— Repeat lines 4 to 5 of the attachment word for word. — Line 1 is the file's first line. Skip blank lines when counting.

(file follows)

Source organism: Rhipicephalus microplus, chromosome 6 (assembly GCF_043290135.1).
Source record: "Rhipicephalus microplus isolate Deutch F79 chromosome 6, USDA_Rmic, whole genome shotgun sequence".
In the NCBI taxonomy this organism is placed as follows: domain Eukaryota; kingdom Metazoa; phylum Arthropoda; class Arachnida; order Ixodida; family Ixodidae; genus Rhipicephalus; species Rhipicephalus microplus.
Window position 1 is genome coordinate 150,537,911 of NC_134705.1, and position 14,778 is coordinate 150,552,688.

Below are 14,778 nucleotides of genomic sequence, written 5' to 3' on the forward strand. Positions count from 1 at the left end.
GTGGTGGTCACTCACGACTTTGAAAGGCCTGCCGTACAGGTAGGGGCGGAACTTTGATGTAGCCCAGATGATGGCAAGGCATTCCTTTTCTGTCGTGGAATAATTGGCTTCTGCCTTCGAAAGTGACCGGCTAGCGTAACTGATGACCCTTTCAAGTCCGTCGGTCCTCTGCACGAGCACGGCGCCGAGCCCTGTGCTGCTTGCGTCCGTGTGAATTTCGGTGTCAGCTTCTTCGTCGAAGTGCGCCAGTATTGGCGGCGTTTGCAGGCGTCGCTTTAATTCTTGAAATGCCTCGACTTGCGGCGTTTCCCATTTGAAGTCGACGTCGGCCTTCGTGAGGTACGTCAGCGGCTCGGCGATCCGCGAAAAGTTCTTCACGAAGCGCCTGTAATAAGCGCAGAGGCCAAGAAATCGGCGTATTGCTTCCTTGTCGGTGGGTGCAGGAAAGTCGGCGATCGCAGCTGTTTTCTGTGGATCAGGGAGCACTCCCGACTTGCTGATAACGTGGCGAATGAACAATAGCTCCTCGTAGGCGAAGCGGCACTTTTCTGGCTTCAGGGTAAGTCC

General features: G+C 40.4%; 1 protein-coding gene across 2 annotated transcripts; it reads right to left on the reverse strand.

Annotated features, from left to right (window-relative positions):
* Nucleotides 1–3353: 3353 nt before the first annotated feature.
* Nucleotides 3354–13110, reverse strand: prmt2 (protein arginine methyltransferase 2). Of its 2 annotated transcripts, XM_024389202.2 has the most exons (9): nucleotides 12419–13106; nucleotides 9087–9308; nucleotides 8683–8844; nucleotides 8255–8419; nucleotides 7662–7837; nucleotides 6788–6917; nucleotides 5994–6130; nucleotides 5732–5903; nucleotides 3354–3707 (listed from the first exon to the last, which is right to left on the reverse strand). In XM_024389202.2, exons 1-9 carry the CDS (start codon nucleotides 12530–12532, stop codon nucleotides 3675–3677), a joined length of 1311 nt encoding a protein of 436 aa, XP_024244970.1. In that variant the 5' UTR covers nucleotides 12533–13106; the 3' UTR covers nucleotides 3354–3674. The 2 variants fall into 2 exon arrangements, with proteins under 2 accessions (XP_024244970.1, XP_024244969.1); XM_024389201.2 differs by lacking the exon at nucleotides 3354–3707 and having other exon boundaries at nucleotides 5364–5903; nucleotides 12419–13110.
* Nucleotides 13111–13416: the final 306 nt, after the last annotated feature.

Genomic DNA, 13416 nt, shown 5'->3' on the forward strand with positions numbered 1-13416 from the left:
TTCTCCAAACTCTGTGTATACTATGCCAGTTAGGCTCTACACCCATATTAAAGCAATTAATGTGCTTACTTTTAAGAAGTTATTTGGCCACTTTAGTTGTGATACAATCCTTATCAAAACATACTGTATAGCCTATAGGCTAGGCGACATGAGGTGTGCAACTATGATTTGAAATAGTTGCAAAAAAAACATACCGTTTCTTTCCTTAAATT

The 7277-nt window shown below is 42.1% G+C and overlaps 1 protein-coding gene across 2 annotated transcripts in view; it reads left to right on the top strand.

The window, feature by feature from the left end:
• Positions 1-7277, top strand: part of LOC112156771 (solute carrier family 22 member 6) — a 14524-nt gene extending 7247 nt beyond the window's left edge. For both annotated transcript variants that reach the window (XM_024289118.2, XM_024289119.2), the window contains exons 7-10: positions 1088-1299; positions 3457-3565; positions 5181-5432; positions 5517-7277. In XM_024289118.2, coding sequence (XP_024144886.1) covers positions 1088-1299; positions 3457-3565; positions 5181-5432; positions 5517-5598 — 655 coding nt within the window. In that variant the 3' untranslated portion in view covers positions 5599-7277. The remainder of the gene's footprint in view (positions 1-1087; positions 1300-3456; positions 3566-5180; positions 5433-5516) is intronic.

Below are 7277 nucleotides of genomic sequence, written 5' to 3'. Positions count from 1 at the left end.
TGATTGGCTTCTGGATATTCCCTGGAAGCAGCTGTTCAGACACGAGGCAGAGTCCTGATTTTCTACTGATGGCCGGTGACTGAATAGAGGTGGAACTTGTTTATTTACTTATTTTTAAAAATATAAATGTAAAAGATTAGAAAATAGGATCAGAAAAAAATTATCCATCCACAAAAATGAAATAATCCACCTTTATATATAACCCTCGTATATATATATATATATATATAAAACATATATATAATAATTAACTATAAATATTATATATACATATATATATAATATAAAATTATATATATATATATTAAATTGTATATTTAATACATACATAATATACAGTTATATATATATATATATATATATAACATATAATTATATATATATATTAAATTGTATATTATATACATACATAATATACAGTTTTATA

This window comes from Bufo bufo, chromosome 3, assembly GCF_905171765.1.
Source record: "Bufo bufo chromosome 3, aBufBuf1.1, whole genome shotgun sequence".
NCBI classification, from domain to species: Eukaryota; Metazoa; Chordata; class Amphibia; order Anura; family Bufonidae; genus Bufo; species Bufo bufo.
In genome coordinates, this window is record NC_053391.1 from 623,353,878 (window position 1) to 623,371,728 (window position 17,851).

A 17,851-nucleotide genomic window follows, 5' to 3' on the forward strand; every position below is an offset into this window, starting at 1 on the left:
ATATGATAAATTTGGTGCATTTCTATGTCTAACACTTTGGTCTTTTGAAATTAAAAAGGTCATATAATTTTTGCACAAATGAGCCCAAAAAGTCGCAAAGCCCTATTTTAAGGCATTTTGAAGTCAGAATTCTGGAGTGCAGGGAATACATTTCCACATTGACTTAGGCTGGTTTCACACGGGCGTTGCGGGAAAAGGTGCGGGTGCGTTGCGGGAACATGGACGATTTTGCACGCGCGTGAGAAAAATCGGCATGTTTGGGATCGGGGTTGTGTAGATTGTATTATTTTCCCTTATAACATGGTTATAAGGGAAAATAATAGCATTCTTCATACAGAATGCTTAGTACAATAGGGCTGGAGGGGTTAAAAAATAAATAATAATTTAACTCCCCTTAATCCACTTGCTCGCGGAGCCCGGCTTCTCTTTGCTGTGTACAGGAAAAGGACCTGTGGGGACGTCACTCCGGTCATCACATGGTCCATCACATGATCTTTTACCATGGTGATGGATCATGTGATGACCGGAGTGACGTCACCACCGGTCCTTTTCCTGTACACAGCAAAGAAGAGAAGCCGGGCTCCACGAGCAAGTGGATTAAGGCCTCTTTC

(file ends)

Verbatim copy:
Window position 1 is genome coordinate 150,537,911 of NC_134705.1, and position 14,778 is coordinate 150,552,688.

Below are 14,778 nucleotides of genomic sequence, written 5' to 3' on the forward strand. Positions count from 1 at the left end.